Ottawa police launch internal investigation after inquiry hears of leaks to convoy
Police service was not aware of leaks reported to inquiry: interim police chief
The interim chief of the Ottawa Police Service says the force has opened an internal investigation into a report of police information being leaked to organizers of last winter's Freedom Convoy protest by officers sympathetic to their cause.
"The information that was presented yesterday at the Emergencies Act inquiry was net-new information to us that we had not yet investigated. And we've already, as of last night, initiated an internal investigation," Steve Bell testified Thursday night to a parliamentary committee.
Bell added that the police service would be reaching out to lawyer Keith Wilson, who mentioned the leaks during testimony at the inquiry earlier in the week.
Wilson, who represents convoy organizers including Tamara Lich and Chris Barber, testified Wednesday in front of the Public Order Emergency Commission, which is reviewing the federal government's decision to invoke emergency powers to clear the crowds and vehicles that gridlocked the capital's downtown for more than three weeks during the protest.
"There was a steady stream of of information and leaks coming from all of the different police forces and security agencies," Wilson told the inquiry.
"There were numerous times where information would come into the operation centre from various police sources that a raid was imminent. And it happened many times."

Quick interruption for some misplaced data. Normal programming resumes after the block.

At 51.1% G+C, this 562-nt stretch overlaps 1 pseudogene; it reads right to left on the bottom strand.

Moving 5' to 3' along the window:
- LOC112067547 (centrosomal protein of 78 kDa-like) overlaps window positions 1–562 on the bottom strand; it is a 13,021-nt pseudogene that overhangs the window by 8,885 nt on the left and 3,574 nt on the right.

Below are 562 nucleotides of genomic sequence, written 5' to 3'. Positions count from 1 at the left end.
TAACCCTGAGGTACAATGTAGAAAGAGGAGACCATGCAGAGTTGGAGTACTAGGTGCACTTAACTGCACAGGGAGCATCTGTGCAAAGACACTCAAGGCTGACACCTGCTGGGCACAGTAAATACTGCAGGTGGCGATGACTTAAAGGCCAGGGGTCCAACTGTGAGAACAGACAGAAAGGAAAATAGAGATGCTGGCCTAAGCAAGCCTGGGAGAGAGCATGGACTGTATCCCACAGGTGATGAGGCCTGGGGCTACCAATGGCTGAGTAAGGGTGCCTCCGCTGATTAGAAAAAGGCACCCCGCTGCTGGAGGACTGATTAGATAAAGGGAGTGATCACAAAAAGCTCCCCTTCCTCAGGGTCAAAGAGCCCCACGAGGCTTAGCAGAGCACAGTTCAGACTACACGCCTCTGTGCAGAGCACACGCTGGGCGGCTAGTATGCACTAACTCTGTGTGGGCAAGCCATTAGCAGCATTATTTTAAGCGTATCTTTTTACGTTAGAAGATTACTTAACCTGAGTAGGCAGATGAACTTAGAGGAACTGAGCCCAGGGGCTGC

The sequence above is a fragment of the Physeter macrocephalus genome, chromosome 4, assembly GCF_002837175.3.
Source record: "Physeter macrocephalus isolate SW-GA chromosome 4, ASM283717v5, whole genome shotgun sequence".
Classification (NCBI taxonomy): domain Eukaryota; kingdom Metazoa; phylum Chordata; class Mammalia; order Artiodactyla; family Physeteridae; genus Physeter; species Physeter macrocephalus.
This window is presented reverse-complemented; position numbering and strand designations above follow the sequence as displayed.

CBC News has reached out to Wilson for comment.
Wilson told reporters outside the inquiry room that information came from several police agencies, not just the Ottawa Police Service.
The OPS has said it's investigating a small number of officers who may have supported the convoy protest from the early days of its occupation of the downtown core.
To date, only one Ottawa police officer has faced any formal prosecution for involvement in the convoy or the occupation — and that was for donating money.
Bell's confirmation of an investigation into the information leaks was made during a special joint committee on the declaration of emergency.
That committee of MPs and senators — which was triggered by the federal government's use of the emergency powers— has been meeting on and off for several months.
Those hearings come on top of the ongoing public inquiry into the use of the emergency powers, which is expected to hear from dozens more witnesses over the next two weeks.
with files from Catharine Tunney